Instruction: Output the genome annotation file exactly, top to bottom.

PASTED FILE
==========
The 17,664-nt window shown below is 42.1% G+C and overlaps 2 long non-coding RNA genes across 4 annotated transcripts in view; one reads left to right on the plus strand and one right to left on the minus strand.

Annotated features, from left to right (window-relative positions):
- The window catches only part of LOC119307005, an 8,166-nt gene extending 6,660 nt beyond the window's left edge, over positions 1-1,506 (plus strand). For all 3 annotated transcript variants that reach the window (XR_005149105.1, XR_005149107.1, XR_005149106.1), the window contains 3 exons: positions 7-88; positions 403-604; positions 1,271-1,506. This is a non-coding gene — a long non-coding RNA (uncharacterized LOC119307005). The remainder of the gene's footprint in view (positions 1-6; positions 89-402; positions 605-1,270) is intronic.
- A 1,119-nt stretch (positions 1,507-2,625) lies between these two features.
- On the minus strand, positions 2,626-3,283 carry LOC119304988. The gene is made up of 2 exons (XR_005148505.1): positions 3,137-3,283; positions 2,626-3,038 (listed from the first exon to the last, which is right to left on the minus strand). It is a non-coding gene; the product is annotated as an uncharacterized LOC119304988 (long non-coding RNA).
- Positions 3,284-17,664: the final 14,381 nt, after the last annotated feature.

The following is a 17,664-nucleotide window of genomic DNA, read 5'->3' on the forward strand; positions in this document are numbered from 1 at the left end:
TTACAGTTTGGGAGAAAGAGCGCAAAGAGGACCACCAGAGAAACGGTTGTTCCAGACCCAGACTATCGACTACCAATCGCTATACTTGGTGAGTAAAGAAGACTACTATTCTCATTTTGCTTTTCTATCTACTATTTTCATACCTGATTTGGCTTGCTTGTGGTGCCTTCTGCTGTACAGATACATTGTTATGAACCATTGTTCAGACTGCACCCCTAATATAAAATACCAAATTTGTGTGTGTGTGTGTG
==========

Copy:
The 17,664-nt window shown below is 42.1% G+C and overlaps 2 long non-coding RNA genes across 4 annotated transcripts in view; one reads left to right on the plus strand and one right to left on the minus strand.

Annotated features, from left to right (window-relative positions):
- The window catches only part of LOC119307005, an 8,166-nt gene extending 6,660 nt beyond the window's left edge, over positions 1-1,506 (plus strand). For all 3 annotated transcript variants that reach the window (XR_005149105.1, XR_005149107.1, XR_005149106.1), the window contains 3 exons: positions 7-88; positions 403-604; positions 1,271-1,506. This is a non-coding gene — a long non-coding RNA (uncharacterized LOC119307005). The remainder of the gene's footprint in view (positions 1-6; positions 89-402; positions 605-1,270) is intronic.
- A 1,119-nt stretch (positions 1,507-2,625) lies between these two features.
- On the minus strand, positions 2,626-3,283 carry LOC119304988. The gene is made up of 2 exons (XR_005148505.1): positions 3,137-3,283; positions 2,626-3,038 (listed from the first exon to the last, which is right to left on the minus strand). It is a non-coding gene; the product is annotated as an uncharacterized LOC119304988 (long non-coding RNA).
- Positions 3,284-17,664: the final 14,381 nt, after the last annotated feature.

The following is a 17,664-nucleotide window of genomic DNA, read 5'->3' on the forward strand; positions in this document are numbered from 1 at the left end:
TTACAGTTTGGGAGAAAGAGCGCAAAGAGGACCACCAGAGAAACGGTTGTTCCAGACCCAGACTATCGACTACCAATCGCTATACTTGGTGAGTAAAGAAGACTACTATTCTCATTTTGCTTTTCTATCTACTATTTTCATACCTGATTTGGCTTGCTTGTGGTGCCTTCTGCTGTACAGATACATTGTTATGAACCATTGTTCAGACTGCACCCCTAATATAAAATACCAAATTTGTGTGTGTGTGTGTG